Posted: 19 Jun 2018 | 18:39
“There is not a moment to lose” – I don’t know if you have ever read any of the Aubrey-Maturin books by the late Patrick O’Brian, set at the turn of the eighteenth to nineteenth centuries and describing life in the Royal Navy. Even if you have only flicked through one of the books, you will probably have picked up an almost constant sense of urgency (a realistic representation of what pervaded the Navy at that time) in the books, much to the annoyance of the decidedly un-Navy-like Dr Maturin!
Considering the modern pace of change I think this sentiment is truer today, especially in scientific fields, than it has ever been before. Certainly from my perspective there is an urgency to try and push forward the state-of-the-art in HPC and share it, before other people’s activities supersede my work. However, I think this same sense of urgency also applies to other, non-technical, aspects of our community. Diversity is a prime example here and, whilst there are some excellent initiatives being adopted by the likes of the SuperComputing (SC) and ISC conferences, we still have a long way to go.
Posted: 12 Jun 2018 | 11:14
Guest blogger Matko Mužević, a PhD student from Croatia, is a remote visitor to EPCC through the HPC-Europa3 programme. He is using ARCHER while based at Cardiff University.
I'm working and doing my research at the Josip Juraj Strossmayer University of Osijek. My thesis deals with ultra-thin monoelemental materials and their properties. One of the most important properties to consider for the application of such materials are their optical properties.
Posted: 6 Jun 2018 | 08:38
Fourteen-year-old Alex Curtis joined us for a week of work experience in May, building a Wee Archlet (a Raspberry Pi cluster) and visiting the Advanced Computing Facility where ARCHER is hosted.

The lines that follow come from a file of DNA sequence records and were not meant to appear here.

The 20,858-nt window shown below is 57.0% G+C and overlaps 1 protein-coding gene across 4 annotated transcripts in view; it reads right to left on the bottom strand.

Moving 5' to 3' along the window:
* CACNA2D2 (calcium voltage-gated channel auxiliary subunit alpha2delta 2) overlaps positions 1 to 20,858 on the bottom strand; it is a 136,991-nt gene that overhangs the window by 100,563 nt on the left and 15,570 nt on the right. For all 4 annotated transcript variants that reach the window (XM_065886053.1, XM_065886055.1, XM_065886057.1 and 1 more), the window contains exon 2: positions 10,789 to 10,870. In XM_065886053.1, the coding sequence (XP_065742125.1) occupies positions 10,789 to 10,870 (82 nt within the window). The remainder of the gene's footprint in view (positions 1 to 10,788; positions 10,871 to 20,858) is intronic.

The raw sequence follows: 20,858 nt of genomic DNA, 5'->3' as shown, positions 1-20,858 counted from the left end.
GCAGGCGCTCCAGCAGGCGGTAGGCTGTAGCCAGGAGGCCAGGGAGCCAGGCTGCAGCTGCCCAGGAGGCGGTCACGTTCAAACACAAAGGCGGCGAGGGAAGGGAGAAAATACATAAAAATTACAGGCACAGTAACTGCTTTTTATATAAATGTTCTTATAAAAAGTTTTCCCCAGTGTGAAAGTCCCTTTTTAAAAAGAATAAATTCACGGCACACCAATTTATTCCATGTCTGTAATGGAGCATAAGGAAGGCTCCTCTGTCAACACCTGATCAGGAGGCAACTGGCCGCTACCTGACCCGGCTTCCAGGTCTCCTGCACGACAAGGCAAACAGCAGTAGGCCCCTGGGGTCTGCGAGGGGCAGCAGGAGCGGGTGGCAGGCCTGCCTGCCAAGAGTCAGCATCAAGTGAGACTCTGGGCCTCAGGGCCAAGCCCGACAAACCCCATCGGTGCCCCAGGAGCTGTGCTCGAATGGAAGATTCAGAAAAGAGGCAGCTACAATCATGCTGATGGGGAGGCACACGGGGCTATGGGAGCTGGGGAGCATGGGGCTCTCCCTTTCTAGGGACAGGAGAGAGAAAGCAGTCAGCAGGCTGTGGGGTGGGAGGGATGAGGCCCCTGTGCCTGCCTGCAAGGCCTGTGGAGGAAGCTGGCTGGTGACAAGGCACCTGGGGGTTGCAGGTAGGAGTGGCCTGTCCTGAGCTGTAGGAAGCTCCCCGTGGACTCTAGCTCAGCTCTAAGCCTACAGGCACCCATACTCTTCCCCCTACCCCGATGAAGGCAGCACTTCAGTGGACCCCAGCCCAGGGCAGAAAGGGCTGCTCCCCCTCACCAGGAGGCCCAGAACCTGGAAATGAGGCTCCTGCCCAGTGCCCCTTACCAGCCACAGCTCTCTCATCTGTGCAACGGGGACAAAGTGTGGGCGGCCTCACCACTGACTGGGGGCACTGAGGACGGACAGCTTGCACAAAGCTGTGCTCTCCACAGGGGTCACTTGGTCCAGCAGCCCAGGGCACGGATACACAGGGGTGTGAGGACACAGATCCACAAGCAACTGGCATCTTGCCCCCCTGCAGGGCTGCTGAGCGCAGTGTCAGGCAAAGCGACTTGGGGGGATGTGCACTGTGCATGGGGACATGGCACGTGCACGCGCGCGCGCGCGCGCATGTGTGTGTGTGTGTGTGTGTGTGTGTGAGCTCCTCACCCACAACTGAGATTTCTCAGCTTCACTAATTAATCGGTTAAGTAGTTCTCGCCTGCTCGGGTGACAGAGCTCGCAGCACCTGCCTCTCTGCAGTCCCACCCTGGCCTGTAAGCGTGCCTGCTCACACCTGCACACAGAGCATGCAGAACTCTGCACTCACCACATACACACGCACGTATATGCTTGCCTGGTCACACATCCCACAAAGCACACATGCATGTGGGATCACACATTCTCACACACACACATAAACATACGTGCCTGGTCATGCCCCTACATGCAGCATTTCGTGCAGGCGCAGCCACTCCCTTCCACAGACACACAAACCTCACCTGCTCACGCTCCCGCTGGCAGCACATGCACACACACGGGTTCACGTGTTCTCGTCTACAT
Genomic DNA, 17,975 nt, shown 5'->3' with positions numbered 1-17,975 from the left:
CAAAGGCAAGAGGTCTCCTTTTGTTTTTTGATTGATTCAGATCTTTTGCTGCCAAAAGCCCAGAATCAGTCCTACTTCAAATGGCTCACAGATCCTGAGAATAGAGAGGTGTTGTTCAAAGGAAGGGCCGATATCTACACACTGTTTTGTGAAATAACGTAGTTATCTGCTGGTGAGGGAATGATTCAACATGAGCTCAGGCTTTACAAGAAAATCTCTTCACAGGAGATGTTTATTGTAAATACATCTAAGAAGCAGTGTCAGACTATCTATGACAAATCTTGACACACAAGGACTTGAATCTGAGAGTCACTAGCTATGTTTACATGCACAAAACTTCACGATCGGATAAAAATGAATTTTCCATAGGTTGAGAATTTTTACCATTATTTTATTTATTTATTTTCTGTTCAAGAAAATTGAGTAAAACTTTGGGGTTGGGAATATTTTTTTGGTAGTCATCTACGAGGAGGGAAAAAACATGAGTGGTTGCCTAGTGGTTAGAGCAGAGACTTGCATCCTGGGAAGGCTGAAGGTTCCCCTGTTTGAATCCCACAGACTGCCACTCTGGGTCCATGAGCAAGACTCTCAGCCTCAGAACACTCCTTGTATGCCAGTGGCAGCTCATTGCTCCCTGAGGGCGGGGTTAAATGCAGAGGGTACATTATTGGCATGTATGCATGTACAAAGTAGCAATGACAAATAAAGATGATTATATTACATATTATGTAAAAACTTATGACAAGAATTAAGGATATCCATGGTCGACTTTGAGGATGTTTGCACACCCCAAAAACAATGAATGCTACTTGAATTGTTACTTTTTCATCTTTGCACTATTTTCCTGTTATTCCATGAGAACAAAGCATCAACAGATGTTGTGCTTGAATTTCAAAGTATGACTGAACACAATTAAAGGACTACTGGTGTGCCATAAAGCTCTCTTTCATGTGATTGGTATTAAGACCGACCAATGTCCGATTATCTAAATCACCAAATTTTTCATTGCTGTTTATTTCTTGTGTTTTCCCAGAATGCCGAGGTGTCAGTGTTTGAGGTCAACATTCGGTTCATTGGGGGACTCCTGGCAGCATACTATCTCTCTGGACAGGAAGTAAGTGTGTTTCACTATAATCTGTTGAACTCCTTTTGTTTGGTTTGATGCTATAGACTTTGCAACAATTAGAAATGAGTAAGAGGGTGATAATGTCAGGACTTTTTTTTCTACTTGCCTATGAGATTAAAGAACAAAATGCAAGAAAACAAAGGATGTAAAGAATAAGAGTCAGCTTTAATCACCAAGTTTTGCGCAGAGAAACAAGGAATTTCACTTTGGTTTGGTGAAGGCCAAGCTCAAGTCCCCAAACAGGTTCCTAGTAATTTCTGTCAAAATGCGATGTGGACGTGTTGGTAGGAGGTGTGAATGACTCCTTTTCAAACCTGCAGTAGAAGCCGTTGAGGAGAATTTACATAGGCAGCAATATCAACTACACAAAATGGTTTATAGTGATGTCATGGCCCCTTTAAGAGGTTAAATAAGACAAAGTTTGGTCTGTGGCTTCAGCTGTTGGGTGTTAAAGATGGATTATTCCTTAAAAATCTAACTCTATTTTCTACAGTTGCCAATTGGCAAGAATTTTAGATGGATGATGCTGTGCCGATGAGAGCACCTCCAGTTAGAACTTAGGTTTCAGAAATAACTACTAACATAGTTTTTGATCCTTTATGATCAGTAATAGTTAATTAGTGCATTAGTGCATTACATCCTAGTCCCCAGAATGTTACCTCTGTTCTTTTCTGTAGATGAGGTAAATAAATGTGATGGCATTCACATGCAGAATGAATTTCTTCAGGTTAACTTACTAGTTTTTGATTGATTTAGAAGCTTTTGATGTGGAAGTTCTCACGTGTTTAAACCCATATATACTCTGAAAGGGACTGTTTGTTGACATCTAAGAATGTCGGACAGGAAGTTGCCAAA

For my task I had the job of testing the instructions for the ‘Wee Archlet’ (Raspberry Pi cluster) to make sure it was understandable for people of my age. EPCC hopes that teenagers a bit older than me can open up one of their kits and build their own Wee Archlet. To create the Wee Archlet we had to make the Raspberry Pis to talk to each other in order to share out the resources from each Pi to work together as one big cluster.
Posted: 4 Jun 2018 | 20:41
Spyros Nita is an MSc student on our High Performance Computing with Data Science programme. He tells us about TeamEPCC, which will be competing in the Student Cluster Competition at ISC High Performance 2018.
Summer is on its way, and with it the annual International Supercomputing Conference (ISC). One of the three most important annual HPC events in the world, ISC focuses on the development of HPC, its scientific applications and its adoption into commercial environments. An important part of this event is the Student Cluster Competition (SCC), where teams representing twelve international universities meet to compete with each other. The University of Edinburgh is represented by TeamEPCC, four students currently enrolled in the MSc in High Performance Computing or MSc in High Performance Computing with Data Science.